Challenges the commonplace narrative that the African American experience of captivity in the United States is reducible to the legal institution of slavery, a status remedied through emancipation
In Bound to Respect: Antebellum Narratives of Black Imprisonment, Servitude, and Bondage, 1816–1861, Keith Michael Green examines key texts that illuminate forms of black bondage and captivity that existed within and alongside slavery. In doing so, he restores to antebellum African American autobiographical writing the fascinating heterogeneity lost if the historical experiences of African Americans are attributed to slavery alone.
The book’s title is taken from the assertion by US Supreme Court chief justice Roger B. Taney in his 1857 Dred Scott decision that blacks had no rights that whites were “bound to respect.” This allusion highlights Green’s critical assertion that the dehumanizing absurdities to which defenders of slavery resorted to justify slavery only brought into more stark relief the humanity of African Americans.
A gifted storyteller, Green examines four forms of captivity: incarceration, enslavement to Native Americans, child indentured servitude, and maritime capture. By illuminating this dense penumbra of captivity beyond the strict definitions of slavery, he presents a fluid and holistic network of images, vocabulary, narratives, and history. By demonstrating how these additional forms of confinement flourished in the era of slavery, Green shows how they persisted beyond emancipation, in such a way that freed slaves did not in fact partake of “freedom” as white Americans understood it. This gap in understanding continues to bedevil contemporary American society, and Green deftly draws persuasive connections between past and present.
A vital and convincing offering to readers of literary criticism, African American studies, and American history, Green’s Bound to Respect brings fresh and nuanced insights to this fundamental chapter in the American story.
List of Illustrations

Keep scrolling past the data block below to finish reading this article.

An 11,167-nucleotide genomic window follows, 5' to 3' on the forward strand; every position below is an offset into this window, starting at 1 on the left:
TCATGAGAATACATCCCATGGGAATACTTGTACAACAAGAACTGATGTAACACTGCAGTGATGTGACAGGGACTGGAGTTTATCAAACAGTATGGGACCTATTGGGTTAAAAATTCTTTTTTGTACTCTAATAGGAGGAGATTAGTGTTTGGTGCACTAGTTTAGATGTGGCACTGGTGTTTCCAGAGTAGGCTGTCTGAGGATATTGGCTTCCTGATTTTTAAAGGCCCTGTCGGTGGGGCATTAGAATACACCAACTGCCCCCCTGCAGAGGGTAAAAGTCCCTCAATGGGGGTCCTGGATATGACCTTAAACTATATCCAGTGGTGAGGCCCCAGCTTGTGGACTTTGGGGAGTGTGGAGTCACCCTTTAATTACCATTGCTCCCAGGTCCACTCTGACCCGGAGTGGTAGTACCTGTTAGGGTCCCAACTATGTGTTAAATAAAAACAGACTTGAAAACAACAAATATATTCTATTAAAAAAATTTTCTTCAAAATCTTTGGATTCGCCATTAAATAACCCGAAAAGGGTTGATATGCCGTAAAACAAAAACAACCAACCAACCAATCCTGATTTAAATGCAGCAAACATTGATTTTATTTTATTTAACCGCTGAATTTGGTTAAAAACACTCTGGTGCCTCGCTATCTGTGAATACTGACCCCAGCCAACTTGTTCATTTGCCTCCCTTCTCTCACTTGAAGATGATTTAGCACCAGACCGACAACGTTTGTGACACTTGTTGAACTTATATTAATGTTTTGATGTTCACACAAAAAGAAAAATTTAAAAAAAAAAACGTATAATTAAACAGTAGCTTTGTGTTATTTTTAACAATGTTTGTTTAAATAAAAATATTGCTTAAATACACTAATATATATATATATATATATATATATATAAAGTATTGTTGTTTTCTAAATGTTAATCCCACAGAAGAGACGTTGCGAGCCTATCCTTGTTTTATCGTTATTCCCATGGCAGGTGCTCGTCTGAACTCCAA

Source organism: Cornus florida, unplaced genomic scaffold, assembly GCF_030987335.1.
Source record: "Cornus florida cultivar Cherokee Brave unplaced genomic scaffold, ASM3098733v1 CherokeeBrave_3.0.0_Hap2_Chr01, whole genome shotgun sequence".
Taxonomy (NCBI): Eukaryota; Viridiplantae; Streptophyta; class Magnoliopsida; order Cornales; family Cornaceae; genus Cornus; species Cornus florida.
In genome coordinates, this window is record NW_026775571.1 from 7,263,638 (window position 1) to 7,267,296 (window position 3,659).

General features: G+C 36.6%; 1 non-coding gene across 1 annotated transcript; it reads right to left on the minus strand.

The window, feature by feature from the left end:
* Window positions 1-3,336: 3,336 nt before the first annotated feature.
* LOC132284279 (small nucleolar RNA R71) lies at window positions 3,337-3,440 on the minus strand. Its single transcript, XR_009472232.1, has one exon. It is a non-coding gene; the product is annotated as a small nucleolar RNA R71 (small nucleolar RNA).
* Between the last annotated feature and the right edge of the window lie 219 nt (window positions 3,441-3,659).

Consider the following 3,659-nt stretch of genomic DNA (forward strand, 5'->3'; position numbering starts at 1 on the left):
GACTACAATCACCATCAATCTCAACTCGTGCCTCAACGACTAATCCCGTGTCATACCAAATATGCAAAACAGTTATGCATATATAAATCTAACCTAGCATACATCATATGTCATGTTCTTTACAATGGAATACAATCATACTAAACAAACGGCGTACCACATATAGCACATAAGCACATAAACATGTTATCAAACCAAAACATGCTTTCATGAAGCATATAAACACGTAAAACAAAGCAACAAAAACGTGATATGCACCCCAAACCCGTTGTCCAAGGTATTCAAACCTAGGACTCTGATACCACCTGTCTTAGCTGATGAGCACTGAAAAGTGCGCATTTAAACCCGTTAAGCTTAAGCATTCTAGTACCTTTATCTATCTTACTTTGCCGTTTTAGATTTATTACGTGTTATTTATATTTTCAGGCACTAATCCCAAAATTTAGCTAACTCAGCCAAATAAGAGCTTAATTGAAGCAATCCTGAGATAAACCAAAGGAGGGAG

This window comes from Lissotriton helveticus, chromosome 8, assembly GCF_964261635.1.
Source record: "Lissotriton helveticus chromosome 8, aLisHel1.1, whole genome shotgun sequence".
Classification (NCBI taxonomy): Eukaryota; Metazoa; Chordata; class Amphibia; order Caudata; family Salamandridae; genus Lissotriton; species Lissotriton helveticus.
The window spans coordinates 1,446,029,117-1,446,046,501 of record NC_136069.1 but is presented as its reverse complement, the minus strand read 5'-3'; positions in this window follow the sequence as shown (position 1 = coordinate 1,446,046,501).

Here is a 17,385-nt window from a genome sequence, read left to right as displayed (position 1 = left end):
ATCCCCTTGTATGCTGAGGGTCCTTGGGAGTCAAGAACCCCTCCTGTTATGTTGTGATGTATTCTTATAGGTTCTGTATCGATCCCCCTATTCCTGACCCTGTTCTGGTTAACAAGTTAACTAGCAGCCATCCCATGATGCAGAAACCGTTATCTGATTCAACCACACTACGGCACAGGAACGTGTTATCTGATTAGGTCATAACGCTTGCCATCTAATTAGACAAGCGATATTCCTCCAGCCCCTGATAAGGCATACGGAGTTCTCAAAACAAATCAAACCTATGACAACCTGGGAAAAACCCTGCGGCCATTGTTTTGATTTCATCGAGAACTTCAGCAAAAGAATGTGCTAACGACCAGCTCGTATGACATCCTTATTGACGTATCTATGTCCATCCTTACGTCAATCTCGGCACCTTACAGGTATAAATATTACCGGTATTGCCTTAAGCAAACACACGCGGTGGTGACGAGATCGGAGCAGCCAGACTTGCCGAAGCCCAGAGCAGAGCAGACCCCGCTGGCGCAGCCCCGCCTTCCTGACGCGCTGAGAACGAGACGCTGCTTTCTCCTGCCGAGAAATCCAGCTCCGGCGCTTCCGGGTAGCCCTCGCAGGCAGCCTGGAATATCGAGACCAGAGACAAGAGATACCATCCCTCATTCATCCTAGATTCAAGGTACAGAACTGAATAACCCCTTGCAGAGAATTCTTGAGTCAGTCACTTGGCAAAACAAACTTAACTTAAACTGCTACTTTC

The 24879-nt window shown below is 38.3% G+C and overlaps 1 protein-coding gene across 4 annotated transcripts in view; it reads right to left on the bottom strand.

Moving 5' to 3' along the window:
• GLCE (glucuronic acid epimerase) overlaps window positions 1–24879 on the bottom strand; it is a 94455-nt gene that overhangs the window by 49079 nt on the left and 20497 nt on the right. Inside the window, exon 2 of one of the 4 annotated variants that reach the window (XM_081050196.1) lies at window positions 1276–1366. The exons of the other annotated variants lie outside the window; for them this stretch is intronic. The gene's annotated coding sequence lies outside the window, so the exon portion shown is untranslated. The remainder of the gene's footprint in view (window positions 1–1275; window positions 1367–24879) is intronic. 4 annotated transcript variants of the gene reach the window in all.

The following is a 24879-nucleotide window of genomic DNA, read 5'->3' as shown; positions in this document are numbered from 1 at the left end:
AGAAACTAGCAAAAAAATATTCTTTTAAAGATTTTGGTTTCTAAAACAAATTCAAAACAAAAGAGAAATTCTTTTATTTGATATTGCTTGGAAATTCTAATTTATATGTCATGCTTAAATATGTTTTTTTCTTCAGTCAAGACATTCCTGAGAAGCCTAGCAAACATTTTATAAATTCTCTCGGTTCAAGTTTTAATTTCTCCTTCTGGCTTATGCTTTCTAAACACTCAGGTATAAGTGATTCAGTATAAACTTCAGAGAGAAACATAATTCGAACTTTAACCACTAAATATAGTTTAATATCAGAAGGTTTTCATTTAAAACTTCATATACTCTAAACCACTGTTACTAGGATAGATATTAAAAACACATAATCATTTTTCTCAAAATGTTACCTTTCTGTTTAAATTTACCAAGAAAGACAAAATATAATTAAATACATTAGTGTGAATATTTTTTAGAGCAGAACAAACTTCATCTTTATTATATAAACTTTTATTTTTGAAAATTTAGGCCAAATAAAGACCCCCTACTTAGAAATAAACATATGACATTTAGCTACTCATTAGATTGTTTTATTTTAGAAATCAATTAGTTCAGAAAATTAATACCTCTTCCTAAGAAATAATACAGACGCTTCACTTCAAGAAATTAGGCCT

1. Uncommon Sufferings: Rethinking Bondage in Narrative of the Uncommon Sufferings and Surprizing Deliverance of Briton Hammon, A Negro Man,—Servant to General Winslow, of Marshfield, in New-England
I. Bound in Slavery
2. Imprisoned Slaves, Genteel Slaveholders, and Virtuous Prisoners: Slave Incarceration in Incidents in the Life of a Slave Girl, Written by Herself
3. Mild Masters, Sympathetic Abolitionists, and Courageous Husbands: Cherokee Slavery in The Life and Adventures of Henry Bibb, an American Slave
II. Bound in Freedom
4. Bound Children, Benevolent Caretakers, and Disabling Service: Indentured Servitude in Harriet Wilson’s Our Nig
5. Savage Moors, African Companies, and Mulatto Explorers: North African Captivity in The Narrative of Robert AdamsEpilogue: Imprisonment and Domestic Captivity in The Color Purple
"Green provides new insight and perspective on slave narratives and, thus, the works borne out of those narratives. For students of history, the book can be used as a companion to the works analyzed within the text and as a reminder of the complex and intricate nature of African American history and heritage."
—The Alabama Review
"By using underappreciated accounts of African American bondage, [Bound to Respect] asserts the heterogeneity of black bondage [and] facilitates two of the goals of almost all pre-Civil War black writing: legitimizing claims to personhood and framing articulations of protest."
“This is a provocative and important book. Bound to Respect gets at the difficult history of the recognition of African American humanity and liberty by expanding our understanding of the means by which that recognition was denied or restricted. This is a study that gets at the complexity of African American identity, the overlapping levels of experience, and the nesting dolls of African American confinements that are involved in the construction of African American cultures of consciousness and understanding.”
—John Ernest, author of A Nation Within a Nation: Organizing African-American Communities before the Civil War and Liberation Historiography: African American Writers and the Challenge of History, 1794–1861
“Keith Green’s Bound to Respect will assume an important place alongside earlier studies of African and African American captivity. Green has taken to heart Roderick Ferguson’s call to rethink narrow, plot-driven analyses of black history. He instead reroutes his readings of slave narratives through the vexed terrain of black ‘respectability politics.’ This unexpected turn expands notions of bondage beyond whips, chains, and plantations into the realms of political and affective imprisonment. The results are gratifying.”
—Jennifer James, author of A Freedom Bought with Blood: African American War Literature from the Civil War to World War II